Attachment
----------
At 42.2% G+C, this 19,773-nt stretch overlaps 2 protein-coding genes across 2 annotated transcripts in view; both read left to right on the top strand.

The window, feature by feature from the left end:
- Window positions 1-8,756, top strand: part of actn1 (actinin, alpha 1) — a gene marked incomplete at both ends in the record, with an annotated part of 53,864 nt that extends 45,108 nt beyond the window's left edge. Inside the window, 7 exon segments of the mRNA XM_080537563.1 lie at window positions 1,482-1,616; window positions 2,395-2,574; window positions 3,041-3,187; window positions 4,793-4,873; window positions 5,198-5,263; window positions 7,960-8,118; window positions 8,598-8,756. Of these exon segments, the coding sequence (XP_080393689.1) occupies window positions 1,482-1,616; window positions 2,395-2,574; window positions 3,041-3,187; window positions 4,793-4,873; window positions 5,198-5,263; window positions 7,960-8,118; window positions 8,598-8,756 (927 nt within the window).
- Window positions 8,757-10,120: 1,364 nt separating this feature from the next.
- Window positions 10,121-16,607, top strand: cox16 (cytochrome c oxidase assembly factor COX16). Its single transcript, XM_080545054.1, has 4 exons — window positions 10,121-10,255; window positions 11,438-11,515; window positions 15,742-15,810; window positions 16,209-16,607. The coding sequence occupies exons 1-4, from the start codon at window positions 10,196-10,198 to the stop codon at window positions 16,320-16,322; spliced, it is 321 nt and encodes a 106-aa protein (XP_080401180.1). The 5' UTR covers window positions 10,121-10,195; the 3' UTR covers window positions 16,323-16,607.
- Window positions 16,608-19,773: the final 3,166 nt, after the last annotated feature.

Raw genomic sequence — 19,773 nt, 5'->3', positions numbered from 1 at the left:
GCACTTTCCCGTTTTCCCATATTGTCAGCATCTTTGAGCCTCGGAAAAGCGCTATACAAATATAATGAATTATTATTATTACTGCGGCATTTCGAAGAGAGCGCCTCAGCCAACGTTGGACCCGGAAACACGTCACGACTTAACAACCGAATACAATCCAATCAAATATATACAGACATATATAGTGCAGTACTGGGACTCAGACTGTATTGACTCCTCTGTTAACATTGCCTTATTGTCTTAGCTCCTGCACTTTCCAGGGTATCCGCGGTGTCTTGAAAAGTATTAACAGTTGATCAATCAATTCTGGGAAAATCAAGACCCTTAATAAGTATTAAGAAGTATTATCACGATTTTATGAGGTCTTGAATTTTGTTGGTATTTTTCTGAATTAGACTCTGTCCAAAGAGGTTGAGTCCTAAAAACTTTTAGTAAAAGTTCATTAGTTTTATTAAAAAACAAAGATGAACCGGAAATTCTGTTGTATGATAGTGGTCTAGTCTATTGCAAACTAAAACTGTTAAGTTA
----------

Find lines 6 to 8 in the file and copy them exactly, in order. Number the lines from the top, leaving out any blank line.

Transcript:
- Window positions 16,608-19,773: the final 3,166 nt, after the last annotated feature.

Raw genomic sequence — 19,773 nt, 5'->3', positions numbered from 1 at the left:
GCACTTTCCCGTTTTCCCATATTGTCAGCATCTTTGAGCCTCGGAAAAGCGCTATACAAATATAATGAATTATTATTATTACTGCGGCATTTCGAAGAGAGCGCCTCAGCCAACGTTGGACCCGGAAACACGTCACGACTTAACAACCGAATACAATCCAATCAAATATATACAGACATATATAGTGCAGTACTGGGACTCAGACTGTATTGACTCCTCTGTTAACATTGCCTTATTGTCTTAGCTCCTGCACTTTCCAGGGTATCCGCGGTGTCTTGAAAAGTATTAACAGTTGATCAATCAATTCTGGGAAAATCAAGACCCTTAATAAGTATTAAGAAGTATTATCACGATTTTATGAGGTCTTGAATTTTGTTGGTATTTTTCTGAATTAGACTCTGTCCAAAGAGGTTGAGTCCTAAAAACTTTTAGTAAAAGTTCATTAGTTTTATTAAAAAACAAAGATGAACCGGAAATTCTGTTGTATGATAGTGGTCTAGTCTATTGCAAACTAAAACTGTTAAGTTA